The Reverend Al Sharpton led thousands of chanting but peaceful activists in a march across Staten Island on Saturday to protest the death of Eric Garner, who died after New York City police put him in a banned chokehold last month.
Protesters traveled by bus and ferry to join the rally over Garner, a 43-year-old black father of six, whose killing has become part of a larger national debate about how U.S. police use force, particularly on people who are not white.
"If you can do it to him, then you can do it to any citizen and we are not going to be silent when that happens," Sharpton said at a pre-rally speech at the Mt. Sinai United Christian Church in the borough where Garner died.
Sharpton was joined by former New York Governor David Patterson, other civil rights leaders and Garner's widow, Esaw.
"Let's make this a peaceful march and get justice for my husband so that this doesn't happen to anybody else," Esaw Garner said in a somber tone to protesters.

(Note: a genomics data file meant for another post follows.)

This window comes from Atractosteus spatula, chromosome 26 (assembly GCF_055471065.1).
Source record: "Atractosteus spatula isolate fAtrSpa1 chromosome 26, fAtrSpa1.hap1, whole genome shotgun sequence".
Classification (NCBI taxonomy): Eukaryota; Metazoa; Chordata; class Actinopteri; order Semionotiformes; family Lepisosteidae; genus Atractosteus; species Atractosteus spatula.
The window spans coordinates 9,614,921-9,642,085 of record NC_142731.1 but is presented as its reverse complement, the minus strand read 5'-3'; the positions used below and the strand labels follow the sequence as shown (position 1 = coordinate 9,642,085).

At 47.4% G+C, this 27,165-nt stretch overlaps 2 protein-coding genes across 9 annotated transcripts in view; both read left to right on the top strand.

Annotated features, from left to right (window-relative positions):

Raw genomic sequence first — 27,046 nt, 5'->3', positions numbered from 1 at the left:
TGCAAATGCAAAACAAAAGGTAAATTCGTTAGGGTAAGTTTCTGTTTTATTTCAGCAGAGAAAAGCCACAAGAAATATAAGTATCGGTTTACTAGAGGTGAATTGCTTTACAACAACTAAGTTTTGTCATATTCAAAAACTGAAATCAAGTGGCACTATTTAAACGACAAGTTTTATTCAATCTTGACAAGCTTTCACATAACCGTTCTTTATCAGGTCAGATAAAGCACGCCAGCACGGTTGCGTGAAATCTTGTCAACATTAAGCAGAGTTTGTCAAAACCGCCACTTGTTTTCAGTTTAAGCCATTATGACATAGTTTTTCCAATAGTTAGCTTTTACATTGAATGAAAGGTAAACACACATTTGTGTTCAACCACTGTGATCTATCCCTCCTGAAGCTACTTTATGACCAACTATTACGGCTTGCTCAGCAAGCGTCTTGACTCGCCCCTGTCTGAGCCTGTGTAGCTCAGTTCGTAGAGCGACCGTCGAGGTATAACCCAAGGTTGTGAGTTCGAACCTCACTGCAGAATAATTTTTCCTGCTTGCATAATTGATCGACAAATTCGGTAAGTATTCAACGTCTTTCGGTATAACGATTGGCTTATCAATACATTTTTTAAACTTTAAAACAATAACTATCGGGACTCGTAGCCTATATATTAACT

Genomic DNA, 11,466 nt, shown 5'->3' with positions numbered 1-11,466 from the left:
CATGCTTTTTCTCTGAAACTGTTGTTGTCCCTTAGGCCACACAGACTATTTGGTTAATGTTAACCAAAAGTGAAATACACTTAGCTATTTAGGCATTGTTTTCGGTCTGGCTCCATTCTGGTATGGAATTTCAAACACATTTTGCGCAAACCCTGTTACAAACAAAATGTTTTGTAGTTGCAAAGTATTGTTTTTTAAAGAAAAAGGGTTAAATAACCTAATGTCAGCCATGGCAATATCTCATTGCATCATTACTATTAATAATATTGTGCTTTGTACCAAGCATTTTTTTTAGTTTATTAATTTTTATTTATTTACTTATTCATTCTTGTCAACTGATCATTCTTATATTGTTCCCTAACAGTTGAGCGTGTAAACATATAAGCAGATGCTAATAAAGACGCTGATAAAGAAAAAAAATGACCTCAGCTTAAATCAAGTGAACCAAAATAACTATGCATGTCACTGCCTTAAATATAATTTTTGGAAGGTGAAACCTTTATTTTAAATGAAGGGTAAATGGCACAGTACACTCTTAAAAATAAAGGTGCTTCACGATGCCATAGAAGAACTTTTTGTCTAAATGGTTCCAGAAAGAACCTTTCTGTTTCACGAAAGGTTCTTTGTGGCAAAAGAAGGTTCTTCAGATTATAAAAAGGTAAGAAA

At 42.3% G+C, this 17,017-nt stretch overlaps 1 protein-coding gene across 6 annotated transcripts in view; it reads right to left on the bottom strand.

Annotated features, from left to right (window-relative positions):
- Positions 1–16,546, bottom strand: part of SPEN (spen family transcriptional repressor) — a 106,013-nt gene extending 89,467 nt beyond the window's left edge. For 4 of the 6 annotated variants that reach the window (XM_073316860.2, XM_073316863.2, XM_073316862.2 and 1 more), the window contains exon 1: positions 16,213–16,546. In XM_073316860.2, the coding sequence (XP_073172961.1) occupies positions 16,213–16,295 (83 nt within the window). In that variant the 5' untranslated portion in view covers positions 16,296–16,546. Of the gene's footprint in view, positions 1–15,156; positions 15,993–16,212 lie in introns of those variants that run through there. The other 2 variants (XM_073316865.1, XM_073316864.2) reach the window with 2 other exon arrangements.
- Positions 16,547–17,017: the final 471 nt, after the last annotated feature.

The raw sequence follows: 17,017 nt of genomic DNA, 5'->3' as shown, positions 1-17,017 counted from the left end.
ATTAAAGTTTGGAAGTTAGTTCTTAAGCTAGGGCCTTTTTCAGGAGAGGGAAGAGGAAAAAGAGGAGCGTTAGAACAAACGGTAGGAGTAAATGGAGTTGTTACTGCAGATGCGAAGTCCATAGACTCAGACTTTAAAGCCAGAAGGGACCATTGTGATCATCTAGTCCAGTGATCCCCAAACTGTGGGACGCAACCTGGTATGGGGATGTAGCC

The demonstration was also in response to the death of Michael Brown, an unarmed 18-year-old African American who was shot dead by a white police officer this month in Ferguson, Missouri, sparking more than a week of violent confrontations, Sharpton said.
Protesters carried signs asking for justice for Garner and Brown and shouted slogans including, "Hands up don't shoot." They began Saturday's march at just after noon, with plans to walk past the District Attorney's Office, a few blocks from the terminal for ferries to Manhattan.
Dawn Edwards, a human resource executive from Brooklyn, said she chose to march out of fear that negative stereotypes will have an impact on her two young sons as they grew older.
"I hope when my boys grow up to become men those stereotypes will no longer exist," she said.
A few dozen New York Police Department officers lined blocked streets near the march's starting point.
A New York City prosecutor said on Tuesday that he will present evidence to a grand jury next month to determine whether anyone should be criminally charged in Garner's death.
The city's medical examiner ruled the death a homicide, saying police officers killed him by compressing his neck and chest as they restrained him for selling loose cigarettes. His health problems, including asthma and obesity, were contributing factors, the medical examiner said.